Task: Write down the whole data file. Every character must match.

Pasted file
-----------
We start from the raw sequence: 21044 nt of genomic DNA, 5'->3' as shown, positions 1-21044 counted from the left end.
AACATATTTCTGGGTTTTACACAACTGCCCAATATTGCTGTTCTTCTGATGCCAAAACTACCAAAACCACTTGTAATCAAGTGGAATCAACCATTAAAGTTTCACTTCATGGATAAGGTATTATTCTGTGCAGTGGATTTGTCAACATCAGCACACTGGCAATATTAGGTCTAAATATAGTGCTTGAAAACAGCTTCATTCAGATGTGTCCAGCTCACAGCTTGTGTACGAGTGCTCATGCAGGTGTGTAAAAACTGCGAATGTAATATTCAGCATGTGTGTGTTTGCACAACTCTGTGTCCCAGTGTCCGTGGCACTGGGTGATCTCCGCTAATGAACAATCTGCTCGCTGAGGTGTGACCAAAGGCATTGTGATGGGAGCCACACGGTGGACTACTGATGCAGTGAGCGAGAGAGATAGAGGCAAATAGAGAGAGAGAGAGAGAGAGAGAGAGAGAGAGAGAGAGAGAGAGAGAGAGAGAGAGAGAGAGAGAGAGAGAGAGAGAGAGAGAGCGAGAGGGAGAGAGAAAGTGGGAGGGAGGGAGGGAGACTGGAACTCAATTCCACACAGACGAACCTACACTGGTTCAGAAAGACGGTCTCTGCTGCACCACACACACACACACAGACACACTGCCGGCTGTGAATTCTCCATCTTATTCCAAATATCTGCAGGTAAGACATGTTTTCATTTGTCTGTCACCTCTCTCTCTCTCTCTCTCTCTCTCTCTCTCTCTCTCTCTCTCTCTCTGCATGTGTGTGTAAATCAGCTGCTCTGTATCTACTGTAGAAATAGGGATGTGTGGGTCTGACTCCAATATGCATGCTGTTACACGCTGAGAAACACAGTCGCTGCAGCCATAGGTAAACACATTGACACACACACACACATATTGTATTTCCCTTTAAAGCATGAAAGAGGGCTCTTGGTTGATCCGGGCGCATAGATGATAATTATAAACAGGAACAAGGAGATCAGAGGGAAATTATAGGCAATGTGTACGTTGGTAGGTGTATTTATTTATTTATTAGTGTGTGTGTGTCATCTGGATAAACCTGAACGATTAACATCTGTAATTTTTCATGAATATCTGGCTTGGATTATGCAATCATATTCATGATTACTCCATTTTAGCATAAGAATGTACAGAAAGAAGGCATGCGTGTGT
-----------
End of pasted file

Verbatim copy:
We start from the raw sequence: 21044 nt of genomic DNA, 5'->3' as shown, positions 1-21044 counted from the left end.
AACATATTTCTGGGTTTTACACAACTGCCCAATATTGCTGTTCTTCTGATGCCAAAACTACCAAAACCACTTGTAATCAAGTGGAATCAACCATTAAAGTTTCACTTCATGGATAAGGTATTATTCTGTGCAGTGGATTTGTCAACATCAGCACACTGGCAATATTAGGTCTAAATATAGTGCTTGAAAACAGCTTCATTCAGATGTGTCCAGCTCACAGCTTGTGTACGAGTGCTCATGCAGGTGTGTAAAAACTGCGAATGTAATATTCAGCATGTGTGTGTTTGCACAACTCTGTGTCCCAGTGTCCGTGGCACTGGGTGATCTCCGCTAATGAACAATCTGCTCGCTGAGGTGTGACCAAAGGCATTGTGATGGGAGCCACACGGTGGACTACTGATGCAGTGAGCGAGAGAGATAGAGGCAAATAGAGAGAGAGAGAGAGAGAGAGAGAGAGAGAGAGAGAGAGAGAGAGAGAGAGAGAGAGAGAGAGAGAGAGAGAGAGAGAGAGAGCGAGAGGGAGAGAGAAAGTGGGAGGGAGGGAGGGAGACTGGAACTCAATTCCACACAGACGAACCTACACTGGTTCAGAAAGACGGTCTCTGCTGCACCACACACACACACACAGACACACTGCCGGCTGTGAATTCTCCATCTTATTCCAAATATCTGCAGGTAAGACATGTTTTCATTTGTCTGTCACCTCTCTCTCTCTCTCTCTCTCTCTCTCTCTCTCTCTCTCTCTCTCTCTGCATGTGTGTGTAAATCAGCTGCTCTGTATCTACTGTAGAAATAGGGATGTGTGGGTCTGACTCCAATATGCATGCTGTTACACGCTGAGAAACACAGTCGCTGCAGCCATAGGTAAACACATTGACACACACACACACATATTGTATTTCCCTTTAAAGCATGAAAGAGGGCTCTTGGTTGATCCGGGCGCATAGATGATAATTATAAACAGGAACAAGGAGATCAGAGGGAAATTATAGGCAATGTGTACGTTGGTAGGTGTATTTATTTATTTATTAGTGTGTGTGTGTCATCTGGATAAACCTGAACGATTAACATCTGTAATTTTTCATGAATATCTGGCTTGGATTATGCAATCATATTCATGATTACTCCATTTTAGCATAAGAATGTACAGAAAGAAGGCATGCGTGTGT